By Bryan Hay

Over the summer, as Confederate and other statuary fell across the nation in response to George Floyd’s death, Arleen Fields held her breath, hoping that a monument in Cross Creek Park in Fayetteville, N.C., would be spared.

“We’ve really upped our promotion of the Marquis de Lafayette as a champion of human rights,” said Fields, secretary of the Lafayette Society in Fayetteville, which raises awareness of the young French nobleman’s contributions to American freedoms. “We have a statue of him downtown, and we don’t want people tearing him down thinking he’s one of the bad guys.”

So far, Fayetteville’s edifice to its namesake—Fayetteville is the only U.S. city the Marquis actually visited that bears his name—and that of Lafayette College have remained untouched.

Appearing in full military uniform, a sword at his side, the bronze and granite depiction of Gilbert du Motier, Marquis de La Fayette is the one perhaps most familiar to Americans as the dutiful teenage major general who served in the Continental Army under George Washington.

But he left another legacy—his stubborn push to end slavery and advocate for human rights and dignity. Inspired by his friendship and service with African Americans during the Revolutionary War and his devotion to the ideals of the Enlightenment and those expressed in the Declaration of Independence, his human rights work began in earnest soon after his military service in America and return to France.

“It’s a complicated legacy, because he very much wanted to stay within the laws as they were written at the time, which were decidedly pro-slavery, but also work to change the laws through personal lobbying,” says Robert Taber, a history professor at Fayetteville State University, who specializes in the history of slavery, race, and family life in French colonies during Lafayette’s time.

Jacques Nicholas Bellin. Carte de la Guyane. Engraved map, hand-colored, 1757. David Bishop Skillman Library, Lafayette College

Perhaps his boldest idea, an experiment designed to gradually free enslaved people, is largely obscured by his larger than life image as a military leader. In 1785, Lafayette purchased two plantations in the French colony of Cayenne, now French Guiana, on the northeastern coast of South America. With them came 70 enslaved people whom Lafayette began to pay and provide schooling for their work in preparation for their freedom.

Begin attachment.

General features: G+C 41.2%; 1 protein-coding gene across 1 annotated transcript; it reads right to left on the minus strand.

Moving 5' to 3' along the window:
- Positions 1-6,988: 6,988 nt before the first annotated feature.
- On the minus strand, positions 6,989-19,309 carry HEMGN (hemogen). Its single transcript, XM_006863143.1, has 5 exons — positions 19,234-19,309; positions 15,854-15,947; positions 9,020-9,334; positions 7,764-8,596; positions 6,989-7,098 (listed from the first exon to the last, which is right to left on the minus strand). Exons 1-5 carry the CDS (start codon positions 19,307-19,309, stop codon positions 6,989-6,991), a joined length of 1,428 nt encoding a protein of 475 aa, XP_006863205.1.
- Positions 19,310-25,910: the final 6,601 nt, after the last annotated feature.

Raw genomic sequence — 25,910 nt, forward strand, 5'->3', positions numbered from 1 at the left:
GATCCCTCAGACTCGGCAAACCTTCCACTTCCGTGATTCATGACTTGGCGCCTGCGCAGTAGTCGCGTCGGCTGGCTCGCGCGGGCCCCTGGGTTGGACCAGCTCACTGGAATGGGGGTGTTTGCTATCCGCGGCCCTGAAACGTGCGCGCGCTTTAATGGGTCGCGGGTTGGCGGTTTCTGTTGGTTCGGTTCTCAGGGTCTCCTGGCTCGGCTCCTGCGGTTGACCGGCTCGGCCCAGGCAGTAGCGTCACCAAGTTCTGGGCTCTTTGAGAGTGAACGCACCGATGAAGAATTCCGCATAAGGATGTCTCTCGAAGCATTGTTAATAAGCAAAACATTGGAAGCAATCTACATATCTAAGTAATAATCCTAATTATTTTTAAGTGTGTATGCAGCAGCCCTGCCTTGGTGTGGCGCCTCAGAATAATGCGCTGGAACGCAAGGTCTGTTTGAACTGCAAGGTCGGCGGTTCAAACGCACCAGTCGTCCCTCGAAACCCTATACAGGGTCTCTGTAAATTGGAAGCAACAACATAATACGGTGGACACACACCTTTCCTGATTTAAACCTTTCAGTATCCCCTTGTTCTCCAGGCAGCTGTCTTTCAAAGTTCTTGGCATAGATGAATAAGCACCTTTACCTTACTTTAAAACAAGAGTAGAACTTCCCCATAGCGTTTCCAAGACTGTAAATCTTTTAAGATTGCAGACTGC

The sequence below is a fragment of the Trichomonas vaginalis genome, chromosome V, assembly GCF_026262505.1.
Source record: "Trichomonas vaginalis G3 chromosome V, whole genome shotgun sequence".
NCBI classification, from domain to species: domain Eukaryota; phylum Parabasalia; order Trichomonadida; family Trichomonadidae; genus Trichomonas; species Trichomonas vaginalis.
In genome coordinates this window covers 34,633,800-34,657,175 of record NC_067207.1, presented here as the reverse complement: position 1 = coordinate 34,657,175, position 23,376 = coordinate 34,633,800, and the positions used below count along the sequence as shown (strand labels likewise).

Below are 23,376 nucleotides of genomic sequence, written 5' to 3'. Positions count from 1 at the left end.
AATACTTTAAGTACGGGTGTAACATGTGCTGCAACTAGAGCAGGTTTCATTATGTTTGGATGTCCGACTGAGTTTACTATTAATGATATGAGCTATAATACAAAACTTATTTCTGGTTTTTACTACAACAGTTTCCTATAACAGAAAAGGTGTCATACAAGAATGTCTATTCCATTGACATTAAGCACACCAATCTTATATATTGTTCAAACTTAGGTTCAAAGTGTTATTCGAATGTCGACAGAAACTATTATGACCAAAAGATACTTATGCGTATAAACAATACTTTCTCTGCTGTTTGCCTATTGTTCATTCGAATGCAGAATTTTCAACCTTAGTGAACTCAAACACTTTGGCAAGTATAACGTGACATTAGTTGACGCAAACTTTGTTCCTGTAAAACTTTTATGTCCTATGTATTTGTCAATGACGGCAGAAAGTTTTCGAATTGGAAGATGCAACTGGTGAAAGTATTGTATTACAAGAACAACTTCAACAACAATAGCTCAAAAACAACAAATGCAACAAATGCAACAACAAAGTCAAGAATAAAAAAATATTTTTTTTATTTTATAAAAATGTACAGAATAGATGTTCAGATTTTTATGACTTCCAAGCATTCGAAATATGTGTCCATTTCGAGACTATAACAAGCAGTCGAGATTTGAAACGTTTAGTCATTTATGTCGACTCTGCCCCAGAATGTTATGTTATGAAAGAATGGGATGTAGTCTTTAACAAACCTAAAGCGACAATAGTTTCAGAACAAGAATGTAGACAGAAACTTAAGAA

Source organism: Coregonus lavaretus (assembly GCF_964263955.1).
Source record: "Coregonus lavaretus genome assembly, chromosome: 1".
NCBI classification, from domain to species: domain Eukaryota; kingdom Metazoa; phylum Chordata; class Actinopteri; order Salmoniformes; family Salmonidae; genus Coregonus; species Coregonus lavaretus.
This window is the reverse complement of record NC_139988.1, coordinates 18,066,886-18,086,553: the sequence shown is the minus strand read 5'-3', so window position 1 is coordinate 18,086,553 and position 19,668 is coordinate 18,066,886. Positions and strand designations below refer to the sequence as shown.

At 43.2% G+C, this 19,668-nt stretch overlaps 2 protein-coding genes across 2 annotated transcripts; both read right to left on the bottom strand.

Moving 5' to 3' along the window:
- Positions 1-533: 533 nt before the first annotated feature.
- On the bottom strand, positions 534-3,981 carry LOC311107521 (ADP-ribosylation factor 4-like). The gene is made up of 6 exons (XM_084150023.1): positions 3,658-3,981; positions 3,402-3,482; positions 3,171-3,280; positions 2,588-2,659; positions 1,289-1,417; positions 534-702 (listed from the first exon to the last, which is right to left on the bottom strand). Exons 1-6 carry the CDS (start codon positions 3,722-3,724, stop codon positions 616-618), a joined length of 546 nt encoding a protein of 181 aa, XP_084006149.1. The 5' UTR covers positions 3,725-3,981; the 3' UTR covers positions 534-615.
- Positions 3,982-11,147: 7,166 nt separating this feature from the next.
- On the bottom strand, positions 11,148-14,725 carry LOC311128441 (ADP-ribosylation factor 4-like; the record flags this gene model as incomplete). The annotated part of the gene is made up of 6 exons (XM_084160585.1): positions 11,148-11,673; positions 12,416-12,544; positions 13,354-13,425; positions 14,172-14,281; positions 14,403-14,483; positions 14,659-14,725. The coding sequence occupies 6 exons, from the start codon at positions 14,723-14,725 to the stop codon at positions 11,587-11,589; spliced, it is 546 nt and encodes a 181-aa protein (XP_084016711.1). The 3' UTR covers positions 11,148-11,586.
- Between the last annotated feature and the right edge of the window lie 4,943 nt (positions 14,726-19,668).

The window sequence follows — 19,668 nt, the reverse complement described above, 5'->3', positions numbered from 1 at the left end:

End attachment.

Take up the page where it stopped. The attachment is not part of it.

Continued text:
In a February 1783 letter (owned by Lafayette College) to his old friend and comrade, Lafayette invited Washington to join him in the plan.

“Now, my dear General, that you are going to enjoy some ease and quiet, permit me to propose a plan to you which might become greatly beneficial to the Black Part of Mankind.  Let us unite in purchasing a small estate where we may try the experiment to free the Negroes, and use them only as tenants—such an example as yours might render it a general practice, and if we succeed in America, I will cheerfully devote a part of my time to render the method fashionable in the West Indies. If it be a wild scheme, I had rather be mad that way, than to be thought wise on the other tack.”

Washington politely demurred in his reply a few months later, characterizing Lafayette’s plan as striking evidence of “the benevolence of your Heart. I shall be happy to join you in so laudable a work; but will defer going into a detail of the business, till I have the pleasure of seeing you.”

Mary Thompson, research historian at George Washington’s Mount Vernon, speculates that Lafayette’s visit to Mount Vernon a year later in 1784 might have contributed to Washington’s evolving view on slavery and influenced his eventual decision to make provisions in his will to free his enslaved people.

“You can imagine the conversations they had that we don’t know about while talking on the piazza at Mount Vernon or riding around together on the estate,” she says. “Lafayette likely talked about the hypocrisy of fighting for liberty and freedom, while keeping others enslaved, and shared his hope that, if it was successful, his idea of gradual emancipation would spread to the West Indies and other parts of the world.”

Jean-Jacques Frilley, after Tony Johannot. Lafayette en Amerique. Engraving. Paris: Perrotin, n.d. David Bishop Skillman Library, Lafayette College

While Lafayette was imprisoned in Prussia in 1792 after fleeing radical revolutionaries in France, his Cayenne property was seized and his Black tenants eventually returned to a state of slavery when Napoleon reinstituted slavery in the French colonies in 1802.

Under the cultural lens of 21st-century sensibilities, his scheme might seem like little more than a continuation of a form of bondage and servitude. But, as Lafayette expert Lloyd Kramer points out, Lafayette’s actions were radical by late 18th-century standards, embraced by progressives seeking an end to slavery.